Thursday, August 8, 2013

Naga - Naga (EP) (2013)

In the modern age of music, one polluted by pitch correction, auto-tune, and recording standards that have become part of the music rather than a vessel for the music, any middle fingered extended in the direction of the norm is welcomed. Take the clinical, almost sterile sound of the latest Black Sabbath album, for example. It is sonic perfection, thanks to the nimble hands, ears and fingers of great producers and engineers. But it lacks the depth of sound that "Paranoid" boasts. The work of The 78 Project takes it a step further, going back to the recording methods of the 1930's to find harmony between medium and music. But in 2013, how do you still achieve that warmth to your music, in the age of the digitally perfect? Naga, a three piece doom metal act from Italy, have found a time machine of sorts. They have shucked the overdubbed clarity in favor of the muddy waters of traditional doom, with guitars and bass forming a solid wall of distorted delight. On their debut EP, a two track self titled affair, they deliver an old school sonic beat down that doesn't need to be fixed, edited, or pitch corrected.

The crushing riffs of "The Path" have a darkness surrounding them that is both enjoyable and slightly terrifying at the same time. But where the track goes after the intro period is even more encouraging, as there are similarities to be heard between this and the Mastodon album "Crack The Skye." By no means is one the carbon copy of the other, but the yelling vocals and sludgy riffs share some common ground. With the productions values stripped down here, the murkiness adds to the mystique, but doesn't cover up the occasional groove. The second half of the track is far more gloomy, with the density of the mix increasing, lightened only by the tapping of cymbals. The low register is represented well, shaking the cages on your speakers with each thunderous bass string. If you've been waiting for all of the beautiful orchestrations and wild solos to kick in, you must have wandered into the wrong place. For all of the painstaking attention to detail that goes into the doom style, "Vitriol" may be the perfect representation of the finished product. While you might not find a mix layered with sweeping guitars and virtuosic vocal performances, you have something far more honest. The track remains straightforward and doom-centric, keeping the mix dark and smoky at the same time. The final minute alone begs to be performed live, with crushing distortion and howling feedback filling a void.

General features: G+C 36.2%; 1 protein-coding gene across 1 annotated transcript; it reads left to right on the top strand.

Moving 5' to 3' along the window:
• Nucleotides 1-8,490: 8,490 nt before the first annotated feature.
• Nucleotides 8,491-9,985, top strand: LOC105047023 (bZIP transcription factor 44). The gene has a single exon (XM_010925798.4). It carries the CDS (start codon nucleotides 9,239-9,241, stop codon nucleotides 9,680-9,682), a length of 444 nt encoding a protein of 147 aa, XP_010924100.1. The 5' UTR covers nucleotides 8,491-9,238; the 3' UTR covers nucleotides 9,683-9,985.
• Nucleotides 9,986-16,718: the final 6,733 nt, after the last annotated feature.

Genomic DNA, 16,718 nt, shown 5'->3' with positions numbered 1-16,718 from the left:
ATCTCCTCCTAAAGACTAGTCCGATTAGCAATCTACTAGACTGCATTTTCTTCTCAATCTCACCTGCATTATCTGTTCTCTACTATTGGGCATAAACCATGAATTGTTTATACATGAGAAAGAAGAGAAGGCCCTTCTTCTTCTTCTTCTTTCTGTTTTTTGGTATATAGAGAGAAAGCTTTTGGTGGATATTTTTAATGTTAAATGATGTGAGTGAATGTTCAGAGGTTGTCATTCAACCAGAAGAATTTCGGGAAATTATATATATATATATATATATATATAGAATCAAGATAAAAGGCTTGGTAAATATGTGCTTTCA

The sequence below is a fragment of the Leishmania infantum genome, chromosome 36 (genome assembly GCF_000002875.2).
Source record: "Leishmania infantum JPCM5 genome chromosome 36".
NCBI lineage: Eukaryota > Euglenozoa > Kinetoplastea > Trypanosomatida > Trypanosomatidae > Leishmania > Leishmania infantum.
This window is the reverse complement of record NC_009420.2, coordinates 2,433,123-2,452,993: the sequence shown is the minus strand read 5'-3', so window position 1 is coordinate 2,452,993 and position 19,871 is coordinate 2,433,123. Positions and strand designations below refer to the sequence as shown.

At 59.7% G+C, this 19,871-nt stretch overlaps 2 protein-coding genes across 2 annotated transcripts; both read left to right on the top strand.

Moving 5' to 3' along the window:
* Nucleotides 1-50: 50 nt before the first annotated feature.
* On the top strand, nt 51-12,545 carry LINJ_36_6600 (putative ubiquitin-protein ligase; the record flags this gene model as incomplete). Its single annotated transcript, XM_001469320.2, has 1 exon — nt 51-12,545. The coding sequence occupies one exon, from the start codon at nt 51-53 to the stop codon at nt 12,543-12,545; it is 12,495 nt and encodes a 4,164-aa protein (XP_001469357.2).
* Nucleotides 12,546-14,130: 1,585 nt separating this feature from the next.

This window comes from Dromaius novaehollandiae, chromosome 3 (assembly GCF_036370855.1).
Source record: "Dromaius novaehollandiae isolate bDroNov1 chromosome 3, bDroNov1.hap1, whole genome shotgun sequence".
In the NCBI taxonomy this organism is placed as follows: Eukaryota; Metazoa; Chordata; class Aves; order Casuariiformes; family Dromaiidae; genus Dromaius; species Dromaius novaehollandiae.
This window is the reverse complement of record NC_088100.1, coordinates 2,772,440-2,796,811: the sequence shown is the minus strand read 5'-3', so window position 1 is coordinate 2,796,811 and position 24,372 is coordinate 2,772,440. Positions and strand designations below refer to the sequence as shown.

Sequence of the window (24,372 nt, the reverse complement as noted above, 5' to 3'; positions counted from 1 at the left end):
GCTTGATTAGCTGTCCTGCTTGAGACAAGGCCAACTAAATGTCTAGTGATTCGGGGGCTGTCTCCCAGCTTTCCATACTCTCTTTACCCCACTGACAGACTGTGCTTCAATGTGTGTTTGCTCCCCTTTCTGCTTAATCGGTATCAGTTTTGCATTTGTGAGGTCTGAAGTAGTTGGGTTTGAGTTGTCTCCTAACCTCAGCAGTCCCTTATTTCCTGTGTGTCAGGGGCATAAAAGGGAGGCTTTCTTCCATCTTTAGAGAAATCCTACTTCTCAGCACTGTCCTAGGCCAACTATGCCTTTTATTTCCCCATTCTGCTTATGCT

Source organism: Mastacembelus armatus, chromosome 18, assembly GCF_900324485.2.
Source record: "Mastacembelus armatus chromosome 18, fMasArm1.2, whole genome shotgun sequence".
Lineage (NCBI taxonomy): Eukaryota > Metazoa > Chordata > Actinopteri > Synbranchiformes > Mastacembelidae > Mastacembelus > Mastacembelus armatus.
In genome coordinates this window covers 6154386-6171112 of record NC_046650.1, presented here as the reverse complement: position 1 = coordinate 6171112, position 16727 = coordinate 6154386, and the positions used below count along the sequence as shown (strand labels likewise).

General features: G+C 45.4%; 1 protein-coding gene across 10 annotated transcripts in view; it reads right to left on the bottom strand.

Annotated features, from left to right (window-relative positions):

Naga have made a wise decision in the recording of their debut EP; perhaps even bettering themselves and their sound as a result. By keeping it raw, keeping the mix cloudy, they add a dimension to their sound that might have been absent otherwise. It's important to note that this isn't an amateur effort; this wasn't recorded with tin cans and string. But it also wasn't recorded with a play first, fix it later attitude that would have rendered the entire album wasted. They hit the right notes, at the right time, with the right tone. The result; an album that immediately conjures up imagery of a live stage, a light layer of smoke coating it, with three men barely lit, slamming away on their respective instruments. After this twenty minute offering, it wouldn't be unusual to check your local mid-sized venue to see who is hitting the stage that night. But rest assured, unless the bill says Naga, you might not get what it is you were waiting for. If we've learned anything, it's that doom metal needs no bells or whistles. It just needs a place to perform.


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